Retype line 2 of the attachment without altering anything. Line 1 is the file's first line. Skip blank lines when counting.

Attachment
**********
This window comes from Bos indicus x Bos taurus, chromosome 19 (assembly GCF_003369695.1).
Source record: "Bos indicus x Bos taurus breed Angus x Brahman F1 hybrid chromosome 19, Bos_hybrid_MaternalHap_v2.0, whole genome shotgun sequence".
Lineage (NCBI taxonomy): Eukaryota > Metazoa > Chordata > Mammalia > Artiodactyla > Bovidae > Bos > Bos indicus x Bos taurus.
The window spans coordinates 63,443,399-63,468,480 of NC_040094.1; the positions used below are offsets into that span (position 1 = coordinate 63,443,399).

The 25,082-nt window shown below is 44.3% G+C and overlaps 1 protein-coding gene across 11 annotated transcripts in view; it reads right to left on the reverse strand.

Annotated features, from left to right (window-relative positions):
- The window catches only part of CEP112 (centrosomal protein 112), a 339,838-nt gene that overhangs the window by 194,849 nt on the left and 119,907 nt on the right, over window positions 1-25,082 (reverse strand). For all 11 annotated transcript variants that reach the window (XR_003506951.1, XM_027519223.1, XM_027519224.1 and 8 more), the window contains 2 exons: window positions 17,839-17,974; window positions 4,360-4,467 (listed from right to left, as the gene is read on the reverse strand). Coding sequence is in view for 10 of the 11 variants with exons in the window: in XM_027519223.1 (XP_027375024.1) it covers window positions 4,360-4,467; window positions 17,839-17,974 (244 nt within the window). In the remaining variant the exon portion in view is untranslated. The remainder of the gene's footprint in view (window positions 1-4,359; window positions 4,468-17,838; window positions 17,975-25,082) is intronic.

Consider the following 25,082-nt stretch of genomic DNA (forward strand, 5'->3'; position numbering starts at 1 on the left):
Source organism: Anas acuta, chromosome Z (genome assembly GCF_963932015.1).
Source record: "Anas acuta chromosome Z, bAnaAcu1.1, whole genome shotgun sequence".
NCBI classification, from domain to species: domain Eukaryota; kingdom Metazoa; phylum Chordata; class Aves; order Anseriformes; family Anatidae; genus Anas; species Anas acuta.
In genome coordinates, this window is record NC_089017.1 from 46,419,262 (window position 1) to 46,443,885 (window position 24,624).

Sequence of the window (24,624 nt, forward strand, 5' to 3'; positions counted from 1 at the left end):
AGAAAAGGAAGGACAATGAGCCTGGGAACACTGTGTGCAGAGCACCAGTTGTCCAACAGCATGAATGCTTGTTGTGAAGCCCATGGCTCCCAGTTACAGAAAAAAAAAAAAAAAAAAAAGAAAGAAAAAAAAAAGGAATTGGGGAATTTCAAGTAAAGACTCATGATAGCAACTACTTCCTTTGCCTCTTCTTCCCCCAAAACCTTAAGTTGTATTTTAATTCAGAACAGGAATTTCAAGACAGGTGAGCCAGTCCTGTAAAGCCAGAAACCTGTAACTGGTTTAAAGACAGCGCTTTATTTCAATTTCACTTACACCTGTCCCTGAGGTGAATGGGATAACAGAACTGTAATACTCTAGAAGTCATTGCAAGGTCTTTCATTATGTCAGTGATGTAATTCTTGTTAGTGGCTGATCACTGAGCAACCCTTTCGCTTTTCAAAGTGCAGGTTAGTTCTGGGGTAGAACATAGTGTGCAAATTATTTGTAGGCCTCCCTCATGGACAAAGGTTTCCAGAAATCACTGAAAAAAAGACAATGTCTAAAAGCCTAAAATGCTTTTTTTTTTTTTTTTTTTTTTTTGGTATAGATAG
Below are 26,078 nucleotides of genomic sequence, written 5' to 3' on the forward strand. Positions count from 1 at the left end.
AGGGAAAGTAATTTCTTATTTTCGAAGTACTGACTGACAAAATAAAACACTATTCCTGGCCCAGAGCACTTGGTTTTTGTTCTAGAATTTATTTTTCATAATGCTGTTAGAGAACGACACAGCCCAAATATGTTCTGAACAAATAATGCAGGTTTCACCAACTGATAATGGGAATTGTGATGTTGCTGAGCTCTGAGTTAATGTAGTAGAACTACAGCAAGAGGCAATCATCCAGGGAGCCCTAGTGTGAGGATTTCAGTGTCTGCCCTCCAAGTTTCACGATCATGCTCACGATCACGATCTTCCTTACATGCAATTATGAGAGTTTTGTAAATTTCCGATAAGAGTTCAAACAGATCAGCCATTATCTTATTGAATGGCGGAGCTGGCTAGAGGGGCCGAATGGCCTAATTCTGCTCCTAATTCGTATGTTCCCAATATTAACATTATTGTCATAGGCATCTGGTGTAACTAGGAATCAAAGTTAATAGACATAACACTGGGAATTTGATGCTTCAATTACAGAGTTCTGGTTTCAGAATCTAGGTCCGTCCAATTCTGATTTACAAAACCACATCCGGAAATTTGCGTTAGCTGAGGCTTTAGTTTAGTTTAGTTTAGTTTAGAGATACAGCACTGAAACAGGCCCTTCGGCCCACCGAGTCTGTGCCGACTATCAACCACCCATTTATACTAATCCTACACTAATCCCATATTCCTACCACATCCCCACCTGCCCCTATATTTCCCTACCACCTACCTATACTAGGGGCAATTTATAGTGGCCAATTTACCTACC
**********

Source record: "Bos indicus x Bos taurus breed Angus x Brahman F1 hybrid chromosome 19, Bos_hybrid_MaternalHap_v2.0, whole genome shotgun sequence".